During zebrafish embryogenesis the expression of the pluripotency genes Pou5f1/Oct-4 and Sox-2 is timely regulated by defined factors that are mainly restricted to the early developmental pattern (during the first hpf) 44 , 45 , 46. The current data show that hASCs are able to selectively respond to factors restricted to the very early, but not late, developmental stages of zebrafish embryo with a transcriptional increase in the same two stemness-related genes necessary for the expression of family members of transcription factors that contribute to the maintenance of human stem cell pluripotency and self-renewal. We have previously shown that hASCs overexpressing Oct-4 and Sox-2 following exposure to an asymmetrically conveyed radioelectric field exhibited enhanced commitment towards cardiac, vascular, skeletal muscle, and neuronal lineages, with higher differentiating yields from Lipogems-derived hASCs than cells obtained from enzymatic digestion of the same lipoaspirate 47. Whether the currently observed increase of Oct-4 and Sox-2 in response to targeted zebrafish embryo extracts may also lead to enhanced multilineage commitment in vitro and rescuing potential in vivo remains to be established, and it is the subject of ongoing investigations.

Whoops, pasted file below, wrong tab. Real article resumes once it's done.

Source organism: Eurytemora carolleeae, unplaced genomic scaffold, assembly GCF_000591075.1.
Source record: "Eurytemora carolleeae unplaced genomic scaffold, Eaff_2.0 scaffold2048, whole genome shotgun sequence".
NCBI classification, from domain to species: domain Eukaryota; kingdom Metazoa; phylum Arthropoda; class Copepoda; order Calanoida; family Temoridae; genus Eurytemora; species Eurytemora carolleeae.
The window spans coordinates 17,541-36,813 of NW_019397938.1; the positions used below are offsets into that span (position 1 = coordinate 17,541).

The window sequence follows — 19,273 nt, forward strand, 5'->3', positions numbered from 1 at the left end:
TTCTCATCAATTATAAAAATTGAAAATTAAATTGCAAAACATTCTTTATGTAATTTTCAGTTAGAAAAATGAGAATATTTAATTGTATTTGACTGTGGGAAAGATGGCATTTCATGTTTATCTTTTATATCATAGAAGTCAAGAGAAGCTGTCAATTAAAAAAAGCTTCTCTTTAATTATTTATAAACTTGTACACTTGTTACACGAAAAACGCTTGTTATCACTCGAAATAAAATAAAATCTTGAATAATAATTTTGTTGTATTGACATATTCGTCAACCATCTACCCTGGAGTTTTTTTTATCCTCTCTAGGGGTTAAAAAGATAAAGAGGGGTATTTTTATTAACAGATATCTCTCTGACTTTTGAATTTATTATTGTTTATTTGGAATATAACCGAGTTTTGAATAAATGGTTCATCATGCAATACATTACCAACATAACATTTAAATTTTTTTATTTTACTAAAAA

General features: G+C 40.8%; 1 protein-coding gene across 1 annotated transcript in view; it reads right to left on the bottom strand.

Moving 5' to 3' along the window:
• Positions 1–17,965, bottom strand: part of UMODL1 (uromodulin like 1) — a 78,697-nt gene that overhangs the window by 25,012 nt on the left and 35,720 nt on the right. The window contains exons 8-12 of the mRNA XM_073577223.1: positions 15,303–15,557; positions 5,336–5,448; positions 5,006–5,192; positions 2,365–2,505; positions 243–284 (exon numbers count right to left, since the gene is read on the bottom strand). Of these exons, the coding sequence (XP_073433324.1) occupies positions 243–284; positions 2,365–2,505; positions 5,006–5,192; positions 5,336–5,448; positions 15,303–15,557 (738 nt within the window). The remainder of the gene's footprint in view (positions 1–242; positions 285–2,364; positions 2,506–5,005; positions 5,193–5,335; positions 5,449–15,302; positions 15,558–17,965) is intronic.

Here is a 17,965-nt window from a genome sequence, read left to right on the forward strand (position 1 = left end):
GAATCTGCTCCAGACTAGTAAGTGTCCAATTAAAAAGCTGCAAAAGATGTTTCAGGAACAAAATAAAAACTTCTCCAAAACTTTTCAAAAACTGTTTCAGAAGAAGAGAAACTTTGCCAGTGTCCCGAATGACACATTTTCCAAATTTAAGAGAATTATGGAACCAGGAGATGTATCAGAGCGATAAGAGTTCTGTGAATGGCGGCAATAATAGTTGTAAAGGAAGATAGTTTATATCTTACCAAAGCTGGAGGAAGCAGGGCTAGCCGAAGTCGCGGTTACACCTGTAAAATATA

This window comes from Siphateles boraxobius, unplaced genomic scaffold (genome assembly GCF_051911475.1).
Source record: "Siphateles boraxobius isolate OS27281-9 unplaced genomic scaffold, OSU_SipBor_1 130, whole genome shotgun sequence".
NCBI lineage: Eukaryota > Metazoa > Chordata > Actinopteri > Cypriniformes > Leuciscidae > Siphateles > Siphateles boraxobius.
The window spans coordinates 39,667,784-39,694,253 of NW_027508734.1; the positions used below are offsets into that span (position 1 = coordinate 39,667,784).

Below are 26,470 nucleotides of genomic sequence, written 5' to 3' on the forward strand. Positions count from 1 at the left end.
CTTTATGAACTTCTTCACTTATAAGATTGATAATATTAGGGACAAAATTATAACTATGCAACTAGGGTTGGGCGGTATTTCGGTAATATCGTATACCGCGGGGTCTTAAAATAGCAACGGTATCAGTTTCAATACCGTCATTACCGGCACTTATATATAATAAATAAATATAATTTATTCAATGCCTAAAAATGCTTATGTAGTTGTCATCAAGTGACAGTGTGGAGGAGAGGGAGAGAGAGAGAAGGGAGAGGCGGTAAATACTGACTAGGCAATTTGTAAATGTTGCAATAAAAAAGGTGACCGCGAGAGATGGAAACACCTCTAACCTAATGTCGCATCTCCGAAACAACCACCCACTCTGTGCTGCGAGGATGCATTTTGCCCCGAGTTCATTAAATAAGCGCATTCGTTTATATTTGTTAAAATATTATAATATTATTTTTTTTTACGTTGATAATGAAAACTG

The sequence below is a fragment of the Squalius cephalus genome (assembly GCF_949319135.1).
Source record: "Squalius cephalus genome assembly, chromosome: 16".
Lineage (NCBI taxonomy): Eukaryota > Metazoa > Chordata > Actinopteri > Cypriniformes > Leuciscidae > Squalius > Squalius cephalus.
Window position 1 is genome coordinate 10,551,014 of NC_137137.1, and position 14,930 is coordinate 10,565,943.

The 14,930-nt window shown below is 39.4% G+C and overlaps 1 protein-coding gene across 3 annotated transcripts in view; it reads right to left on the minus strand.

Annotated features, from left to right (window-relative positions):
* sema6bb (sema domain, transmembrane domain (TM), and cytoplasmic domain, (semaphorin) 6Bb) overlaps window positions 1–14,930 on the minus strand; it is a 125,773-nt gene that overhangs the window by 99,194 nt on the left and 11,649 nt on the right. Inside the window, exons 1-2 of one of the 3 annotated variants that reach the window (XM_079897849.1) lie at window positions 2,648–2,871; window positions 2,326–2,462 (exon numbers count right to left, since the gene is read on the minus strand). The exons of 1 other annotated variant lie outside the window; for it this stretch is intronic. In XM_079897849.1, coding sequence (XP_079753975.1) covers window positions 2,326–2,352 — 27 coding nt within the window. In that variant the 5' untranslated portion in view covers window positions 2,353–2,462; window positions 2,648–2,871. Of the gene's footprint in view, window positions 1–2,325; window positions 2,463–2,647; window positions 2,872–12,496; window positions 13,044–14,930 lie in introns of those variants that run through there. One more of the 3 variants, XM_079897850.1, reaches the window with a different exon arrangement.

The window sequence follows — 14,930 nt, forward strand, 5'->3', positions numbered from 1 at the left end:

We show that the overexpression of stemness genes elicited by ZF1 was paralleled by an increase in the transcription of both Bmi-1 and TERT. The relevance of this observation is highlighted by the fact that both genes exert a major role in counteracting aging processes in vivo and cell senescence in vitro. Bmi-1 is emerging as a major aging repressor and is transcriptionally down-regulated when cells undergo replicative senescence 48 , 49 , 50. TERT opposes cell senescence by counteracting telomere shortening. Studies on brain development in mice have correlated a decrease in TERT expression and activity with decreased neuroblast proliferation, and differentiation 51. Moreover, it has been demonstrated that MSCs or bone marrow stromal stem cells lacking telomerase activity undergo premature cellular senescence, with a progressive decline in the expression of early mesenchymal stem cell markers 52. The maintenance of stemness gene expression is also important in the prevention of cell senescence. The singular loss of the Bright/Arid3A transcription factor, the founding member of the ARID family of transcriptions factors 53 , 54, which binds directly to the promoter/enhancer regions of Oct-4 and Sox-2 contributing to their repression in both mouse embryonic fibroblasts (MEFs) and mouse embryonic stem cells (ESCs), was found to bypass the cell senescene barrier, leading to MEF reprogramming 55.